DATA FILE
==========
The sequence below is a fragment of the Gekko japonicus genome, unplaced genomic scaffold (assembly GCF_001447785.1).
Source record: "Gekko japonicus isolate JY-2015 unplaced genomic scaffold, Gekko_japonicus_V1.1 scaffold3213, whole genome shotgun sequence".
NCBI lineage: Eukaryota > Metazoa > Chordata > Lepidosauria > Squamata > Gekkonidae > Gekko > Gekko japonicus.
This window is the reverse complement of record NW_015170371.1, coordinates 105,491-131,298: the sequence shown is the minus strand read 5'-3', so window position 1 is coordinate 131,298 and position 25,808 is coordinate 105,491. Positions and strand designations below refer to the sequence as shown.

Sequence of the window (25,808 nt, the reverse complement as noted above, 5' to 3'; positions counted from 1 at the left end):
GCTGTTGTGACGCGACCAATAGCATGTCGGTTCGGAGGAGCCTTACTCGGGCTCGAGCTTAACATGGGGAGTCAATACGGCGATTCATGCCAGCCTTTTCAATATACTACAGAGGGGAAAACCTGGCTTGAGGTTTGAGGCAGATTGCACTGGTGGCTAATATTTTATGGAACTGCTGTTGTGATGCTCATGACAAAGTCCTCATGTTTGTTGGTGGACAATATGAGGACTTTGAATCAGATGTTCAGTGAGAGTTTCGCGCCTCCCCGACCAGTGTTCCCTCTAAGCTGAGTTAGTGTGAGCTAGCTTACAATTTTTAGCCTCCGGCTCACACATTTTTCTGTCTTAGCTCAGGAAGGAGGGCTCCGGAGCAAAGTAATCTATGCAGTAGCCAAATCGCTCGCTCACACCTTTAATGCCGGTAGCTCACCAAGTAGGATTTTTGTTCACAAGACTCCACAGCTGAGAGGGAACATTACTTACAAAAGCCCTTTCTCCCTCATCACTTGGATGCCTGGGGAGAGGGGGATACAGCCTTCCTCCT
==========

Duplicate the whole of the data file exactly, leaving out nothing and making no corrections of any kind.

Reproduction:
The sequence below is a fragment of the Gekko japonicus genome, unplaced genomic scaffold (assembly GCF_001447785.1).
Source record: "Gekko japonicus isolate JY-2015 unplaced genomic scaffold, Gekko_japonicus_V1.1 scaffold3213, whole genome shotgun sequence".
NCBI lineage: Eukaryota > Metazoa > Chordata > Lepidosauria > Squamata > Gekkonidae > Gekko > Gekko japonicus.
This window is the reverse complement of record NW_015170371.1, coordinates 105,491-131,298: the sequence shown is the minus strand read 5'-3', so window position 1 is coordinate 131,298 and position 25,808 is coordinate 105,491. Positions and strand designations below refer to the sequence as shown.

Sequence of the window (25,808 nt, the reverse complement as noted above, 5' to 3'; positions counted from 1 at the left end):
GCTGTTGTGACGCGACCAATAGCATGTCGGTTCGGAGGAGCCTTACTCGGGCTCGAGCTTAACATGGGGAGTCAATACGGCGATTCATGCCAGCCTTTTCAATATACTACAGAGGGGAAAACCTGGCTTGAGGTTTGAGGCAGATTGCACTGGTGGCTAATATTTTATGGAACTGCTGTTGTGATGCTCATGACAAAGTCCTCATGTTTGTTGGTGGACAATATGAGGACTTTGAATCAGATGTTCAGTGAGAGTTTCGCGCCTCCCCGACCAGTGTTCCCTCTAAGCTGAGTTAGTGTGAGCTAGCTTACAATTTTTAGCCTCCGGCTCACACATTTTTCTGTCTTAGCTCAGGAAGGAGGGCTCCGGAGCAAAGTAATCTATGCAGTAGCCAAATCGCTCGCTCACACCTTTAATGCCGGTAGCTCACCAAGTAGGATTTTTGTTCACAAGACTCCACAGCTGAGAGGGAACATTACTTACAAAAGCCCTTTCTCCCTCATCACTTGGATGCCTGGGGAGAGGGGGATACAGCCTTCCTCCT